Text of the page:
South Africa’s steady decline

The South Africans draw crowds across the cricketing world and it is in the sport’s interest that this recent slide is arrested as quickly as possible.

AB de Villiers and Hashim Amla... untypically subdued.   -  Getty Images

Vernon Philander and Dale Steyn suffered injuries and largely sat on the bench.   -  AKHILESH KUMAR

The absence of retired stars Jacques Kallis and Graeme Smith is clearly felt.   -  AKHILESH KUMAR

Mentorin issues need to be addressed as chief-coach Russell Domingo has come under the scanner from the likes of former skipper Graeme Smith.   -  Getty Images

The capitulation of the Proteas in Tests, over the last few months has been nothing short of dramatic. Even if the 0-3 loss in India may be excused as a slip-up against spin on pitches meant to amplify turn and guile, there are no crutches to lean on while dwelling upon South Africa’s latest collapse against England.

At the time of going to the Press, South Africa, playing in their backyard, have lost the series 0-2, witnessed Hashim Amla’s relinquishment of Test captaincy and eavesdropped on AB de Villiers’ desire to give up, may be, one format of the game. That Stuart Broad ripped out the host’s heart in Johannesburg while the home team’s pace attack couldn’t cause similar havoc, would only have added to the misery.

Already headlines that weave in the words ‘sinking ship’ have cropped up. The descent from the exalted No. 1 ranking may look sudden but it has been triggered by a series of events over the last two years.

It must be acknowledged that South Africa stayed atop, primarily riding on their two arms — sturdy batting and potent fast bowling.

However the retirements of Graeme Smith and Jacques Kallis — the former bowed out prematurely — did unsettle the edifice. Balm was found in the calm resolve of Amla and the magnificent ability of de Villiers and the Proteas dominated rivals. But last year, the tide turned.

Amla, usual master-accumulator, was not in his element in 2015 and failed to get a hundred in 12 innings. When he finally found his measured voice through a 201 in Cape Town and a 109 in Centurion this January against England, the visiting team had already seized the initiative and the champagne. De Villiers, too, has suffered a drought by his exalted standards. In 2015, after starting with a 148 against the West Indies in Cape Town, he has gone 13 innings, including the ones this year, without a ton!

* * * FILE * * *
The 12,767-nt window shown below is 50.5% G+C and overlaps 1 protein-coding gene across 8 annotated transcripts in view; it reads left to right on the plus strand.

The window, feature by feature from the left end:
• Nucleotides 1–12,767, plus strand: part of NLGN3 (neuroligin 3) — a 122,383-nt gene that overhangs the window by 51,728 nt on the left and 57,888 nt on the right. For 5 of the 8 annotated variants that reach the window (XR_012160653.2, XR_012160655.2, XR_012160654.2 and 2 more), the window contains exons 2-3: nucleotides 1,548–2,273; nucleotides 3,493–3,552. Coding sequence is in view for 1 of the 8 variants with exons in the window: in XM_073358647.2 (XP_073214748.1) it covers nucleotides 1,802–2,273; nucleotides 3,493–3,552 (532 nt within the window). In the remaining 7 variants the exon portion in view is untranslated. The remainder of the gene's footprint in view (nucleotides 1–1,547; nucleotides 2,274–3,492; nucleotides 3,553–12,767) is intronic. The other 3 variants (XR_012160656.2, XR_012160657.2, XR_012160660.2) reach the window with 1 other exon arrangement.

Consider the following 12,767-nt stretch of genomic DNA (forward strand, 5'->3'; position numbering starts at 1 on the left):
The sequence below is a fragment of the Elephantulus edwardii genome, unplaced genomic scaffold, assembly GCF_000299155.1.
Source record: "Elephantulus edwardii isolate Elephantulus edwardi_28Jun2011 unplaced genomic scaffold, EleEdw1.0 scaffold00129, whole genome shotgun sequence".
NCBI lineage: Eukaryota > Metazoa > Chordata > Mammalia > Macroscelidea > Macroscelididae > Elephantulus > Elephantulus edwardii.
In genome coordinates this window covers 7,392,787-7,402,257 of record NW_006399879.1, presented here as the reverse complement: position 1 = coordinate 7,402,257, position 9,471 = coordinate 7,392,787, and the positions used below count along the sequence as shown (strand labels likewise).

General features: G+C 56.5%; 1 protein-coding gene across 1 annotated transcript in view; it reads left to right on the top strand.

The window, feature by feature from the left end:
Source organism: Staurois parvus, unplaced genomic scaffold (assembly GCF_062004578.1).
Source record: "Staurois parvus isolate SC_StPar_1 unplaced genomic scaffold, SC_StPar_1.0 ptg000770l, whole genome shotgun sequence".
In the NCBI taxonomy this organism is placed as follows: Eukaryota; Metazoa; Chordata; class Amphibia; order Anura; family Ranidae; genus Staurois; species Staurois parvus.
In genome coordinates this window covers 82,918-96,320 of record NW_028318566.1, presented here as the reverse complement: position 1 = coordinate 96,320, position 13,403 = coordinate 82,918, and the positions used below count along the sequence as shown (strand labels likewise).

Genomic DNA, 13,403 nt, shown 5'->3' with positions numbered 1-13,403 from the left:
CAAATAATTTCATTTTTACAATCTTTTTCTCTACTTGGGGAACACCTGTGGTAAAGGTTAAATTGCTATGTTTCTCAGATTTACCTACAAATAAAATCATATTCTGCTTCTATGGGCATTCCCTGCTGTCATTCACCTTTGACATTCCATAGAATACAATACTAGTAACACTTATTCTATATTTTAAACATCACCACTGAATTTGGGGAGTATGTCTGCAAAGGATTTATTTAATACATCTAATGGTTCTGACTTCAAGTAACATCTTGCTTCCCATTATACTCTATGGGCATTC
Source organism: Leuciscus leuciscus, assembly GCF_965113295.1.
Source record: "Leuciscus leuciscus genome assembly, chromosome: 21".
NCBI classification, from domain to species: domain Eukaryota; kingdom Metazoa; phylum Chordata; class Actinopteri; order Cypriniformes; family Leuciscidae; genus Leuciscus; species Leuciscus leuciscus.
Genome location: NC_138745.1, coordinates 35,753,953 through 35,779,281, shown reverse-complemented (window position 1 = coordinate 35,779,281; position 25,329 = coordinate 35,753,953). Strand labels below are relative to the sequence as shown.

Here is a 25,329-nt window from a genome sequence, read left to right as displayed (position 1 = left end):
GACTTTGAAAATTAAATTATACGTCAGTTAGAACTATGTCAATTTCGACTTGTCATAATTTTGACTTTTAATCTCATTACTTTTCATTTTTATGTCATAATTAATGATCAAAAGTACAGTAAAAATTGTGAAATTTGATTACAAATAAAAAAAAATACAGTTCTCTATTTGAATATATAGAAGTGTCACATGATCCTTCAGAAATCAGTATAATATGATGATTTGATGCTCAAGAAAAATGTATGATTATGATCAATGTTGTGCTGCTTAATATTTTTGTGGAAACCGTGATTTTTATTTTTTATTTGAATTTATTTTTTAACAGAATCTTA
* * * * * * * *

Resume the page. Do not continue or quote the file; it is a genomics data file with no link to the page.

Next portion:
There is no questioning the stature and legacy that is being built by Amla and de Villiers but in a team that leant on them and still leans on them, their lukewarm show (again, by their standards) did affect the overall aura that South Africa had built.

If the batting did not flower as expected, the bowling, too, had its issues, primarily engineered through tired limbs as both Dale Steyn and Vernon Philander, suffered injuries and largely sat on the bench. If Kallis the batsman was missed, his seam-bowling avatar was equally longed for as Amla did not have that crucial fourth medium-pacer, who allowed the Steyns, Philanders and Morne Morkels to catch their breath at third-man or fine-leg.

However, it is heartening that Kagiso Rabada has made rapid progress as a quick in the current jousts against England and if he can continue in the same vein, South Africa will be well served.

This terrible mix of form-issues and fitness-woes deflated South Africa and it did not help that in the middle of a tough campaign against England, the ‘retirement’ word wrapped itself around the tired torsos of de Villiers and Steyn! Both negated the speculation to a large extent but de Villiers did quip: “As in all rumours, there is a certain element of truth.”

There is another simmering issue that tends to be dwarfed as the need for political correctness seals the lips of most of the Proteas. The rainbow nation’s racist past is sought to be atoned through a barely-whispered ‘reservation’ policy in its cricketing structure and that has created a few rumbles. Allegedly Smith had once threatened that he will not play because a player was thrust into the squad despite the skipper feeling that the selection was not based on merit.

None will talk on-record on these matters but it just shows that behind the veneer of recent superiority, South Africa were battling their inner chasms.

The argument can also be flipped as England, too, deserve credit for the manner in which they played. Over the years, England have proved to be reasonably good travellers except when running into a wily Saeed Ajmal and a Yasir Shah during different time-frames in the desert stands of the United Arab Emirates or a menacing Mitchell Johnson in Australia. In the past, Alastair Cook’s men have humbled M. S. Dhoni’s men in India. And Broad, ranked No. 1 by ICC, is on top of his game.

Yet, South Africa can well stage a comeback. For that, their two leading stars — de Villiers and Steyn — have to gain a second wind. Morkel, too, needs to step up from the bowling crease while Faf du Plessis and JP Duminy have to find more consistency with the bat. A talented player like Quinton de Kock also has to recapture the glory that he promised in his debut season and there are hints that he might effect a turnaround as evident from his unbeaten 129 in the final Test in Centurion. Temba Bavuma is another youngster to be watched, his confidence bolstered with a recent Test ton in Cape Town. Perhaps above all this, mentoring issues need to be addressed as chief-coach Russell Domingo has come under the scanner from the likes of Smith.

There is a larger picture that too needs to be recognised. South Africa, thanks largely to de Villiers and Steyn, draw crowds across the cricketing world and it is in the sport’s interest that this recent slide is arrested as quickly as possible.